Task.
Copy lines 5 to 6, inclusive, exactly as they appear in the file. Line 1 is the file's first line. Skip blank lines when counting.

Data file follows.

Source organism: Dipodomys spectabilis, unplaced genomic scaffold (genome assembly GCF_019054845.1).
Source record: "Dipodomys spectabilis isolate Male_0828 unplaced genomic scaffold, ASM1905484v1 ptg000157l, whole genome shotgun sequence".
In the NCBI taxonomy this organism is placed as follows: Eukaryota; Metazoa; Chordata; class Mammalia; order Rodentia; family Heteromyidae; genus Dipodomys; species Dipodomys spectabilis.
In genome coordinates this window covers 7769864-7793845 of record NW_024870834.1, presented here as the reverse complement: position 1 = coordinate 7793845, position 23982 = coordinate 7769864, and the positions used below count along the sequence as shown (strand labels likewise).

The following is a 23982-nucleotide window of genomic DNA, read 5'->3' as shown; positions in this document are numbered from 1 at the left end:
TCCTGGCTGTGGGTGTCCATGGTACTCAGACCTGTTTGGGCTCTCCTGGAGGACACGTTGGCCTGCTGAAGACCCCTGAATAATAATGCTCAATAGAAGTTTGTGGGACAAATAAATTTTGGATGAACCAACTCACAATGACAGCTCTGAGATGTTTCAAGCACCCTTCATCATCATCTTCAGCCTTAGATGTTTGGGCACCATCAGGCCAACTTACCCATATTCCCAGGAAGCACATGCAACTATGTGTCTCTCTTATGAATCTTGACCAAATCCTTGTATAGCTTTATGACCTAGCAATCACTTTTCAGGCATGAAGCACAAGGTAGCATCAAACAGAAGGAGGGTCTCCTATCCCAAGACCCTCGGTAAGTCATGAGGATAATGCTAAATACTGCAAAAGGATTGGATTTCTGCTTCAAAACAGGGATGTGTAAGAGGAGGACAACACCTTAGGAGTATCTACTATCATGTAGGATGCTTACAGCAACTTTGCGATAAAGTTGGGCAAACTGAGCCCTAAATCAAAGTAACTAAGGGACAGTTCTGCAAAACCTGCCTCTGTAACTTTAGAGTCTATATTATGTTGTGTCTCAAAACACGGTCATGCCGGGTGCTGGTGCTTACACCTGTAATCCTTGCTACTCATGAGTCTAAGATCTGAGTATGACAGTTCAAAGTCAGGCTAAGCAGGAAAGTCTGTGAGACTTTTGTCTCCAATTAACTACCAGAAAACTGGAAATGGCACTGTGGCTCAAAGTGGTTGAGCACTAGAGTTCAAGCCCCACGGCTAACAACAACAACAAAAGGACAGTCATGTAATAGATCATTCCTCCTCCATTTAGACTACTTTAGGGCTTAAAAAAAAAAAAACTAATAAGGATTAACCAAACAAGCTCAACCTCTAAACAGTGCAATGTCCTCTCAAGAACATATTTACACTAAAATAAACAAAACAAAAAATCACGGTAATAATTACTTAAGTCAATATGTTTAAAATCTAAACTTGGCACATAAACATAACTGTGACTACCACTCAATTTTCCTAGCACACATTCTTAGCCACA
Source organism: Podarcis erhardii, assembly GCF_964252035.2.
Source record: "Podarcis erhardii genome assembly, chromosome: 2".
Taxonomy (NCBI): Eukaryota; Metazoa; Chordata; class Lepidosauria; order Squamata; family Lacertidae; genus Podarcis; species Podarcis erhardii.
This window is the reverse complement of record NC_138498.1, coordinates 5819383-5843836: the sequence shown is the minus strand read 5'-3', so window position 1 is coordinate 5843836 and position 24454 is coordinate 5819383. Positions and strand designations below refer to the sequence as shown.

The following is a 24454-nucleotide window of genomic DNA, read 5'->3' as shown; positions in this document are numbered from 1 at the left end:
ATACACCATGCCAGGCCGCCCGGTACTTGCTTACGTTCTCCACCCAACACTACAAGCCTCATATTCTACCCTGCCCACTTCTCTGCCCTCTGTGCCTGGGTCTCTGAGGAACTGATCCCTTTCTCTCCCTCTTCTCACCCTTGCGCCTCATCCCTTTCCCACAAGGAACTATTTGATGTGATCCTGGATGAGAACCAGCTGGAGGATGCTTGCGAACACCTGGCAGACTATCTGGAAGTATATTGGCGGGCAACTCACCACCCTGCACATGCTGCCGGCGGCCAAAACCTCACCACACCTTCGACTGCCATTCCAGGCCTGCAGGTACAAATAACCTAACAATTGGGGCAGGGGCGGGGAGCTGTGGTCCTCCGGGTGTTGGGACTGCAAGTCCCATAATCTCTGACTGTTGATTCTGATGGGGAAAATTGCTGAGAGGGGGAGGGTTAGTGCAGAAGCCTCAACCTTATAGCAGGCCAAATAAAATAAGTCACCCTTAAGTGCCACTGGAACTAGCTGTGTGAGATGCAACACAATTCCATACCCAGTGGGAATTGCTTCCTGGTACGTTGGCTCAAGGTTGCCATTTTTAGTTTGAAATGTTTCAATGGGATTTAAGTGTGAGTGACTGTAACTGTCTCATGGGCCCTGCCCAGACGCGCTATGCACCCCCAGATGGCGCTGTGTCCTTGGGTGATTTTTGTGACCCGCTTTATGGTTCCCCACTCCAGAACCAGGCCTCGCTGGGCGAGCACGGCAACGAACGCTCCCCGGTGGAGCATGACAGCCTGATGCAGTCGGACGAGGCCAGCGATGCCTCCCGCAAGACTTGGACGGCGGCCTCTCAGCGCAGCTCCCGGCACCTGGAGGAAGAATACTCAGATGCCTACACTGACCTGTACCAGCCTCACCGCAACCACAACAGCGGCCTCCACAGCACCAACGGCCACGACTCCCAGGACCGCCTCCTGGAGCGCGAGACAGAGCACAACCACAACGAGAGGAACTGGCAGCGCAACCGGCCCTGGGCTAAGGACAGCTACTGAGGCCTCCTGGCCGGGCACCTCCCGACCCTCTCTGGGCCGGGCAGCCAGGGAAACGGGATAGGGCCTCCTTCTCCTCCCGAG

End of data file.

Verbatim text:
The following is a 23982-nucleotide window of genomic DNA, read 5'->3' as shown; positions in this document are numbered from 1 at the left end:
TCCTGGCTGTGGGTGTCCATGGTACTCAGACCTGTTTGGGCTCTCCTGGAGGACACGTTGGCCTGCTGAAGACCCCTGAATAATAATGCTCAATAGAAGTTTGTGGGACAAATAAATTTTGGATGAACCAACTCACAATGACAGCTCTGAGATGTTTCAAGCACCCTTCATCATCATCTTCAGCCTTAGATGTTTGGGCACCATCAGGCCAACTTACCCATATTCCCAGGAAGCACATGCAACTATGTGTCTCTCTTATGAATCTTGACCAAATCCTTGTATAGCTTTATGACCTAGCAATCACTTTTCAGGCATGAAGCACAAGGTAGCATCAAACAGAAGGAGGGTCTCCTATCCCAAGACCCTCGGTAAGTCATGAGGATAATGCTAAATACTGCAAAAGGATTGGATTTCTGCTTCAAAACAGGGATGTGTAAGAGGAGGACAACACCTTAGGAGTATCTACTATCATGTAGGATGCTTACAGCAACTTTGCGATAAAGTTGGGCAAACTGAGCCCTAAATCAAAGTAACTAAGGGACAGTTCTGCAAAACCTGCCTCTGTAACTTTAGAGTCTATATTATGTTGTGTCTCAAAACACGGTCATGCCGGGTGCTGGTGCTTACACCTGTAATCCTTGCTACTCATGAGTCTAAGATCTGAGTATGACAGTTCAAAGTCAGGCTAAGCAGGAAAGTCTGTGAGACTTTTGTCTCCAATTAACTACCAGAAAACTGGAAATGGCACTGTGGCTCAAAGTGGTTGAGCACTAGAGTTCAAGCCCCACGGCTAACAACAACAACAAAAGGACAGTCATGTAATAGATCATTCCTCCTCCATTTAGACTACTTTAGGGCTTAAAAAAAAAAAAACTAATAAGGATTAACCAAACAAGCTCAACCTCTAAACAGTGCAATGTCCTCTCAAGAACATATTTACACTAAAATAAACAAAACAAAAAATCACGGTAATAATTACTTAAGTCAATATGTTTAAAATCTAAACTTGGCACATAAACATAACTGTGACTACCACTCAATTTTCCTAGCACACATTCTTAGCCACA